In an industry as large and significant as travel, even minor changes to the digital hierarchy can have major ramifications. Yet, far more exciting are the type of major changes that can shake the foundations of the sector. SimilarWeb recently produced the annual analysis of the travel industry – Travel Trends & Insights Report for 2018 – and these are three of the biggest trends it identifies.
Airbnb will not stop rising
Not only is Airbnb redefining how people around the world travel, they are successfully challenging travel’s online giants with impressive speed. Over the last year, airbnb.com managed to pass booking.com in traffic ending the year with 5% more visits to the site annually. Even more impressive is that they were behind booking.com by 6% in March 2017 before finishing March 2018 20% ahead.
Beyond speaking to the growing power of the home and vacation rental space, it also emphasizes one of the core rules of growth – brand matters. While booking.com sees just over 41% of their traffic coming direct to the site, airbnb.com sees over 50%.
The brand lead is even more significant when breaking down organic search results. Not only did airbnb.com enjoy nearly double the visits from this channel over the last year – 87 million to 44 million – they saw over 92% of their search results coming from branded terms. This compared to under 38% for booking.com.
The analysis speaks to the uniquely impressive nature of Airbnb’s growth – it is driven primarily by a strong and effective brand. This has not only created a foundation for steady growth over time, but for an increasingly effective push on expanding internationally.
Booking and Expedia have won the battle for TripAdvisor traffic
In the same OTA and metasearch category where airbnb.com and booking.com jockeyed for position, the undisputed giant of travel still loomed large. Tripadvisor.com not only enjoyed over 26% traffic share for the top ten sites, but at almost 94 million visits, it was nearly double the closest competitor – expedia.com.
While the dominance of Tripadvisor is nothing new, the slowness of many brands – and especially those in the hotel sector – to take full advantage of this reality is, at first glance, surprising. Among the top ten websites receiving traffic from tripadvisor.com in the US, only the 9th and 10th were hotels – bestwestern.com and marriott.com respectively. This has led to a scenario where over a third of the outgoing links from tripadvisor.com ended up at expedia.com or booking.com.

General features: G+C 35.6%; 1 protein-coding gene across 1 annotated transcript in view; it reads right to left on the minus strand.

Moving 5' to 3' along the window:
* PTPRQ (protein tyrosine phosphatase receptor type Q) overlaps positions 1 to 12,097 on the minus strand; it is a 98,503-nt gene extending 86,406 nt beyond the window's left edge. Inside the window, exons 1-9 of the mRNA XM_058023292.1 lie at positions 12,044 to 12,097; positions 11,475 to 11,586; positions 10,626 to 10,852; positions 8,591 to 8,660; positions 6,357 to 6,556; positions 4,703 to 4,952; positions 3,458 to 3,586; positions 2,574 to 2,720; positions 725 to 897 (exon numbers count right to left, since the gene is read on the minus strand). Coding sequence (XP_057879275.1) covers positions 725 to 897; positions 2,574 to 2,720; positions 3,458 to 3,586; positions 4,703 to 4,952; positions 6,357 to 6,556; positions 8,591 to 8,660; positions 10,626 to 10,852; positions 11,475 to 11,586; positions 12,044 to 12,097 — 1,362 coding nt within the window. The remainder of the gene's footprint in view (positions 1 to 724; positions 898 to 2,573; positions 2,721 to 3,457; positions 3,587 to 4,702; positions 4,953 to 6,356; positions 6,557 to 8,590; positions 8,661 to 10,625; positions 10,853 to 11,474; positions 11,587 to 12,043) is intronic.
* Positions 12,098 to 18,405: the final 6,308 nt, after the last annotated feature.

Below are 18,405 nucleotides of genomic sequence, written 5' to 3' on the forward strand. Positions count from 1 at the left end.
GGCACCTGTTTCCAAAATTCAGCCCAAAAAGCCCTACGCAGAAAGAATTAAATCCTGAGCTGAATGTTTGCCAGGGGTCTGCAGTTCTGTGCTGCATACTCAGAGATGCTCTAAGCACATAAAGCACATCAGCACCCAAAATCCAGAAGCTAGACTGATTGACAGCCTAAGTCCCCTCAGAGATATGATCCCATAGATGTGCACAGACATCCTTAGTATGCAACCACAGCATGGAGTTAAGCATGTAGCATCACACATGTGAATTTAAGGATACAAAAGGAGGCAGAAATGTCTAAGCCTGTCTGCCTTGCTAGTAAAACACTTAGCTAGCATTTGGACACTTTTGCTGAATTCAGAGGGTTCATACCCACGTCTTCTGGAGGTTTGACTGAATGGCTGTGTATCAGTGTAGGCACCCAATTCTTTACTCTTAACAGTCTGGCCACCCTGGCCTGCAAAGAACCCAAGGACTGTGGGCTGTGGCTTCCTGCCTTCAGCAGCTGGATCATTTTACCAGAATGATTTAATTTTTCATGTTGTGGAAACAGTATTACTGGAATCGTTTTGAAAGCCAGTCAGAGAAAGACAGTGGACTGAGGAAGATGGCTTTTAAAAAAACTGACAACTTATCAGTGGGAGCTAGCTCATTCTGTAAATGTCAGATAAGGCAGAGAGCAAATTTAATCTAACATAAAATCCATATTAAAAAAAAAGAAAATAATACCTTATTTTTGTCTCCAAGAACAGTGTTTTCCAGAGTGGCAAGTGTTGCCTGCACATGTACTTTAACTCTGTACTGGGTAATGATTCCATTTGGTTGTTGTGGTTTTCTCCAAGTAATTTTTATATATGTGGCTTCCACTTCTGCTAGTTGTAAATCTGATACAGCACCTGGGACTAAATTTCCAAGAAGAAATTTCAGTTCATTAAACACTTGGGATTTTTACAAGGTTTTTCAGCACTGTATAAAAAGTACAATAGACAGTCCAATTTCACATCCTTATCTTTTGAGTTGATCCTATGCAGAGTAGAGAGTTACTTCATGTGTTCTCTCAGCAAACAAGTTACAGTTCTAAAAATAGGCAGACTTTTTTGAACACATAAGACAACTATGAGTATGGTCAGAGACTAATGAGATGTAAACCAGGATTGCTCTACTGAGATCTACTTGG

From a glance, it would be fair to initially assume that this is an area of opportunity for hotel brands. However, this perspective ignores the elephant in the room that is the outsized impact of the Booking and Expedia groups – and all of the assets that they own. The incredible strength of these operators has made tripadvisor.com traffic very hard to access for other players like hotel brands. While this status quo could change over time, a far likelier scenario is that those on the outside of tripadvisor.com’s core beneficiaries will look elsewhere.
New travel players will breathe life into hotel brands
And where will they look? While closing the gap with tripadvisor.com at the expense of major OTAs may be difficult, there are a range of new players in the travel market that could present similar opportunities. One of the most exciting trends from 2017 was the rise of new players in the travel market like Costco Travel. These players have found the travel market interesting enough to get involved with, but have yet to employ more expansive digital strategies making them ideal partners. What will define 2018 for many travel brands will be the ability to identify companies like these and create the processes necessary to create mutually benefitting relationships.
Instead of seeing new entrants into the mix as challengers, many travel companies have the unique ability to make this trend work in their favor. While the cost of these partnerships is still fairly high, these new players offer direct access to audiences who are more likely to trust the process because of their existing relationship. On the other side, because hotel brands sit on the actual inventory, they can leverage these complementary strengths to help support sales, not to mention the brand value they bring to the table. This type of symbiosis could create a significant avenue for growth for traditional travel players looking to up their digital presence.
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